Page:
How to Become an Immigration and Customs Inspector

Jan 02, 2019

Research the requirements to become an immigration and customs inspector. Learn about the job description and duties, and read the step-by-step process to start a career in immigration and customs inspection.

Should I Become an Immigration and Customs Inspector?

Individuals interested in immigration and customs inspections may seek various occupations within the U.S. Department of Homeland Security. They may work as import specialists, border patrol special agents, immigration officers, asylum officers, customs inspectors, Homeland Security investigators, immigration enforcement agents, and detention/deportation officers.

Most commonly, immigration and customs inspectors are Homeland Security workers who inspect people, goods, and merchandise coming into and out of the country. Assigned to the U.S. Immigration and Customs Enforcement (ICE) Agency, these employees look for any immigration or customs violations.

Career Requirements

Degree Level Bachelor's degree needed for federal law enforcement positions
Training Professional training program
Experience Various experience requirements based on occupation
Key Skills Perceptiveness, strength and stamina, good judgment, problem-solving skills, ability to deal with public; law enforcement databases, word processing and spreadsheet software; radiation detectors, two-way radios, X-ray inspection equipment
Salary (2015) $53,552 per year (Median for immigration officers)

Sources: U.S. Bureau of Labor Statistics, O*Net Online, U.S. Immigration and Customs Enforcement Agency, job postings (December 2012), (July 2015)

Step 1: Earn a Bachelor's Degree

Individuals interested in working as immigration and customs inspectors will generally need a bachelor's degree to meet education requirements. According to the U.S. Bureau of Labor Statistics (BLS), federal law enforcement positions usually require a 4-year degree. Degree majors in law enforcement and criminal justice are available at many colleges and universities and will help individuals gain the knowledge to work as immigration and customs inspectors.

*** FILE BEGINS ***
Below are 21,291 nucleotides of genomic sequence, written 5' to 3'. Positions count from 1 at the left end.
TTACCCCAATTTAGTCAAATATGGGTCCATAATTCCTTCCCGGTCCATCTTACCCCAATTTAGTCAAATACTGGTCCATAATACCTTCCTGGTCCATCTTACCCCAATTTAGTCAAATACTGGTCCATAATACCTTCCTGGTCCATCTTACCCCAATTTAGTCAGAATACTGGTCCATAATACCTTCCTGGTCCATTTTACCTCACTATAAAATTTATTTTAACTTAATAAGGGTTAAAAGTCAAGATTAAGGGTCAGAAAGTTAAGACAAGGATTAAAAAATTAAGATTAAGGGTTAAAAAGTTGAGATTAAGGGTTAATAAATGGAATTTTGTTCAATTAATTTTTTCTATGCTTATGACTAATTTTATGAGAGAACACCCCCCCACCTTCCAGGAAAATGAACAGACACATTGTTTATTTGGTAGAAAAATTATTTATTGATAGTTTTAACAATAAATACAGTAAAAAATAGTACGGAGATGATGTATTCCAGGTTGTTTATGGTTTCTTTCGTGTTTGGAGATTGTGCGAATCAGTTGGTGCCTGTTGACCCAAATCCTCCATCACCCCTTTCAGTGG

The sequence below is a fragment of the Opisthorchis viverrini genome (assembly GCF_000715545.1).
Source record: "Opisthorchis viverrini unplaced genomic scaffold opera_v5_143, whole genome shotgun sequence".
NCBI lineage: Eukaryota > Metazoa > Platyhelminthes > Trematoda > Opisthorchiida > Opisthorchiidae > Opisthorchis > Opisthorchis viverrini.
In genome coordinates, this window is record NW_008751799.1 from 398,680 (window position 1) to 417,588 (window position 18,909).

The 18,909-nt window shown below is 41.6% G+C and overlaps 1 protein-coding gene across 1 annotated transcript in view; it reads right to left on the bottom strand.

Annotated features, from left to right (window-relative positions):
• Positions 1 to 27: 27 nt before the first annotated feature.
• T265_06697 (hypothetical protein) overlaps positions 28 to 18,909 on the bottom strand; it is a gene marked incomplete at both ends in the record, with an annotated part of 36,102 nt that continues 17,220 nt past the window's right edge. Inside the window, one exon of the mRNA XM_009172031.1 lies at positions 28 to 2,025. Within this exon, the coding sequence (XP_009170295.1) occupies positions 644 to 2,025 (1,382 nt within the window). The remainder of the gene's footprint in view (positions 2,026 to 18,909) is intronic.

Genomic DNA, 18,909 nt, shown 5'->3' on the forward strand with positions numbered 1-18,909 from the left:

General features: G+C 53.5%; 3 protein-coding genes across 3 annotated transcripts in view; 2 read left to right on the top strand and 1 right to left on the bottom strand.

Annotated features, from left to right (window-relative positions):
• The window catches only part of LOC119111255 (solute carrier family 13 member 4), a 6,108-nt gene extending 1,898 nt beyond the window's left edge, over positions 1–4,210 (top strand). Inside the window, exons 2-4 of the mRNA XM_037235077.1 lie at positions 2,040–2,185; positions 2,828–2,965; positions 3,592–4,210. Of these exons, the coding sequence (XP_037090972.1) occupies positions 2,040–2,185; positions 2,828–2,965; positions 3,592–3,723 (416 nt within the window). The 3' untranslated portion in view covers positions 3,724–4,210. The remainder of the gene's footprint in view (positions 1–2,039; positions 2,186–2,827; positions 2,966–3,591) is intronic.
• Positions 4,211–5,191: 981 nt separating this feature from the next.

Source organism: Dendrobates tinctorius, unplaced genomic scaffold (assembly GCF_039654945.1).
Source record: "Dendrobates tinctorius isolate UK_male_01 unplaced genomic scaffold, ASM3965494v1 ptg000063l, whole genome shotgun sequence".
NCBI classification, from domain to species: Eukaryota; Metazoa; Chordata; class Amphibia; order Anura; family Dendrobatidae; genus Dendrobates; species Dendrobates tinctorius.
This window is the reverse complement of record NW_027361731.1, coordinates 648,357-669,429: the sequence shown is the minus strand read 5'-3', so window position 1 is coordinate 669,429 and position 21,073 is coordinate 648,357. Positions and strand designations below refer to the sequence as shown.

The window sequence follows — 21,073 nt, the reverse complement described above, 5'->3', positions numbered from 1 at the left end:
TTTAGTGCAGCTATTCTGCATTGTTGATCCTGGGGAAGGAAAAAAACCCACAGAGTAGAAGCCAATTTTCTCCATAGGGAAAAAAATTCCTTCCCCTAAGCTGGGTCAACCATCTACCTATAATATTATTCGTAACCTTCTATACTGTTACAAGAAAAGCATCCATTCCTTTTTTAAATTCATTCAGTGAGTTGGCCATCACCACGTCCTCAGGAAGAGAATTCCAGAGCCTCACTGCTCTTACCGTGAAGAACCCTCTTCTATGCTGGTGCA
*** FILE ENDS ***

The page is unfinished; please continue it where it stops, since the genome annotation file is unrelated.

Success Tip

  • Complete an internship. The ICE offers two internship programs that can introduce students to this career field. These programs target students in high school and college and provide short- and long-term internship opportunities. Students who complete internship programs are eligible for non-competitive jobs within the department that may last up to four years.

Step 2: Apply for an ICE Position

Applicants interested in working for ICE and who meet all qualifications and requirements may apply online by completing an evaluation process. ICE recruiters will schedule interviews with applicants who score high enough on the evaluation process. Overall, the hiring process may take up to four months, which includes a background investigation. Special agent and other law enforcement positions may take longer because of the existing pool of qualified applicants and more detailed security checks.

Applicants must be U.S. citizens or U.S. nationals, pass a background investigation, pass a drug screening and meet relevant experience and/or education requirements.

Step 3: Complete Immigration and Customs Enforcement Training

In order to advance, all immigration and customs inspector nominees must complete the agency's basic training. For example, new immigration and customs officers must complete a 63-day program that covers subjects such as interviewing, cross-cultural communications, immigration and naturalization laws, fingerprinting, detention procedures and firearms handling. Candidates must pass four written examinations and a physical abilities assessment that includes a 1.5-mile run to graduate.

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